The Kurukshetra War, the war between the Kauravas and Pandavas, makes us ponder over good and evil. The war that caused unspeakable destruction gave us timeless tales of bravery, wisdom and virtue. The result of this great war is known to us all, that is good triumphs over evil and the Pandavas emerged victorious.

However, apart from the main heroes in the epic such as Arjun, Karna, Bhima, Krishna and key members from the Kauravas, there are many interesting tales that are unknown to a lot of us but are remarkable in their own way. After all, this is a story with about 20,000 individual verse lines. 


On hearing multiple praises and stories about Arjun, Bhima and Yudhishthira, we tend to overlook the youngest Pandavas. Sahadeva, the youngest brother and Nakul’s twin possessed special powers. Though young and inexperienced, he was still an important member of the epic. He could look into the future; thus, he knew the outcome of the Kurukshetra War much before it began. He was aware of the sufferings that awaited everyone and even about how Arjun’s son or Drona, the Pandavas’ teacher would be killed. 


Sahadeva rushed to inform his brothers about his premonition but was stopped midway by a stranger, who warned him against foretelling the future. He insisted that Sahadeva keep the information to himself lest he should lose his life. And to make things more interesting he was asked to always, in his time ahead, answer a question with a question.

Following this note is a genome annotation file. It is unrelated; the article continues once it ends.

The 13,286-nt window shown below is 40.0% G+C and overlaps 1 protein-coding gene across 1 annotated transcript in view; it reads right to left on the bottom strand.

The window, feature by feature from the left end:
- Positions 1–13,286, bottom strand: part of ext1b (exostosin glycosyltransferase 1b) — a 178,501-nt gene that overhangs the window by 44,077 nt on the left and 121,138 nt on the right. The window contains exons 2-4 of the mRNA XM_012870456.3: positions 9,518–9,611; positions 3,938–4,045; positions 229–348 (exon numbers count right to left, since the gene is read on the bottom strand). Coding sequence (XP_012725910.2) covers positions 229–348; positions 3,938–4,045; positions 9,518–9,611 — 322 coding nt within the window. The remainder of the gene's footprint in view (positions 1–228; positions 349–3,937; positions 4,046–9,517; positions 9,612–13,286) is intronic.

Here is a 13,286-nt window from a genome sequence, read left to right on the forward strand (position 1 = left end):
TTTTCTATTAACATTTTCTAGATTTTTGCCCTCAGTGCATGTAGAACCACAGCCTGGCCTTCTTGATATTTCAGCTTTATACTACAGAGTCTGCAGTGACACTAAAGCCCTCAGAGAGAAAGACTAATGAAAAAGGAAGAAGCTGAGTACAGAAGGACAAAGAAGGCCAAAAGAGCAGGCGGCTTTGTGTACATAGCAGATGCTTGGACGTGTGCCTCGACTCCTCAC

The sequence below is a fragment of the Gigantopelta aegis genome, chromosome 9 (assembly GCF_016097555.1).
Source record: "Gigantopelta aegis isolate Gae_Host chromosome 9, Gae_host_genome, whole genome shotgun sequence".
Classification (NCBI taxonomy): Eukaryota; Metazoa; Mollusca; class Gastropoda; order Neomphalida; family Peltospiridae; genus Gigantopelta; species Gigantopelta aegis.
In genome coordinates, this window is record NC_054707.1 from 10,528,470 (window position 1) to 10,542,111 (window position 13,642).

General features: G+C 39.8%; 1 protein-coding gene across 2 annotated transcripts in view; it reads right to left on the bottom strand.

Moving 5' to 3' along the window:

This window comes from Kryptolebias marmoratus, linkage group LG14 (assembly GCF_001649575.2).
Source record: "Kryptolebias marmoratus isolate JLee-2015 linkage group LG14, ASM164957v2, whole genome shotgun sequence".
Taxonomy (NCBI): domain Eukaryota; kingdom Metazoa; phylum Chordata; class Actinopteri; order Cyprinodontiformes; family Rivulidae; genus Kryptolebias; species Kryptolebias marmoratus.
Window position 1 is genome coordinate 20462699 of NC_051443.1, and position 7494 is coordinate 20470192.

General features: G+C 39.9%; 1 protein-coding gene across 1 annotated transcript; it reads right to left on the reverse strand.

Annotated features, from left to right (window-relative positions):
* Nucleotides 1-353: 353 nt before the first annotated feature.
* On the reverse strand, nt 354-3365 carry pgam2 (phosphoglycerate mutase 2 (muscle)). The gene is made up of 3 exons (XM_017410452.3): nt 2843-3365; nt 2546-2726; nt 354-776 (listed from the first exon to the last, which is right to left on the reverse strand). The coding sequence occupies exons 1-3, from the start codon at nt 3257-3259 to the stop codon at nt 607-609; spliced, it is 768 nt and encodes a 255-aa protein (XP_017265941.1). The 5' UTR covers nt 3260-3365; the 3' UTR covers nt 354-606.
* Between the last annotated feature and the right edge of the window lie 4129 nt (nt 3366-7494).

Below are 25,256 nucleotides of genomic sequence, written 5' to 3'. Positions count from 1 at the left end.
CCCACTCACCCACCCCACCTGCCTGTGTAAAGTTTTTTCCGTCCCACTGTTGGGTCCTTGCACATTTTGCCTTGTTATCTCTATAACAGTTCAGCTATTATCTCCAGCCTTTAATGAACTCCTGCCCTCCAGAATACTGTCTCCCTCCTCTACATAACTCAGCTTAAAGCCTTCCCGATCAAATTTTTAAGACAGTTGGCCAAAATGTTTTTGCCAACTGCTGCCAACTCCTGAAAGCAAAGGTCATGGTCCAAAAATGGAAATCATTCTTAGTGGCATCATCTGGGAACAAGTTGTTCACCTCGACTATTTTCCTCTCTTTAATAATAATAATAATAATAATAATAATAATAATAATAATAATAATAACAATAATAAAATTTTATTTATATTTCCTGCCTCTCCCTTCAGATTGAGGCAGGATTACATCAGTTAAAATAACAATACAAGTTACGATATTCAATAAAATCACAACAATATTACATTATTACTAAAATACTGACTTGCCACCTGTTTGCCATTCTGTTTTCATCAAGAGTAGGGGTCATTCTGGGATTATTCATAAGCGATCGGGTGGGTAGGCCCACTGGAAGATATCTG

The stranger was none other than Lord Krishna.

Sahadeva withheld the information about his knowledge of the future and proceeded with the constant thought about the outcome of every decision that his brothers were going to make. How did he inherit these powers? There are multiple versions of the story of the Mahabharata. One version has it that as a child, Sahadeva had to eat his father’s flesh and brain in order to receive this knowledge. Pandu, in his time away from his royal duties, had gained great knowledge. At the time of his death, he had requested his sons to eat his flesh, which was fulfilled only by Sahadeva. There is another version that mentions him to be an astrologer and genius since birth.


Duryodhana, one of the main antagonists in the Mahabharata, was the eldest and one of the strongest Kauravas. It is said that he was named ‘Suyodhana’ by his father Dhritrashtra. Suyodhana was interested in wielding the mace as a young child. After completing his education under Drona, he was sent to Balarama to further hone his fighting skills. Once in a practice session, he defeated Balarama, who, pleased with his student’s prowess, named him ‘Duryodhana’, which means a warrior who cannot be defeated.

In the context of Hindi and Sanskrit languages, there is another common explanation behind the names of Kauravas. Words that begin with ‘Du’ denote a negative meaning or are antonyms to words that are positive and begin with ‘Su’. Hence, the Kauravas changed their names to match their personalities. Suyodhana, Susshaasana, Suchala became Duryodhana, Dusshaasana, Dusshala respectively and so on.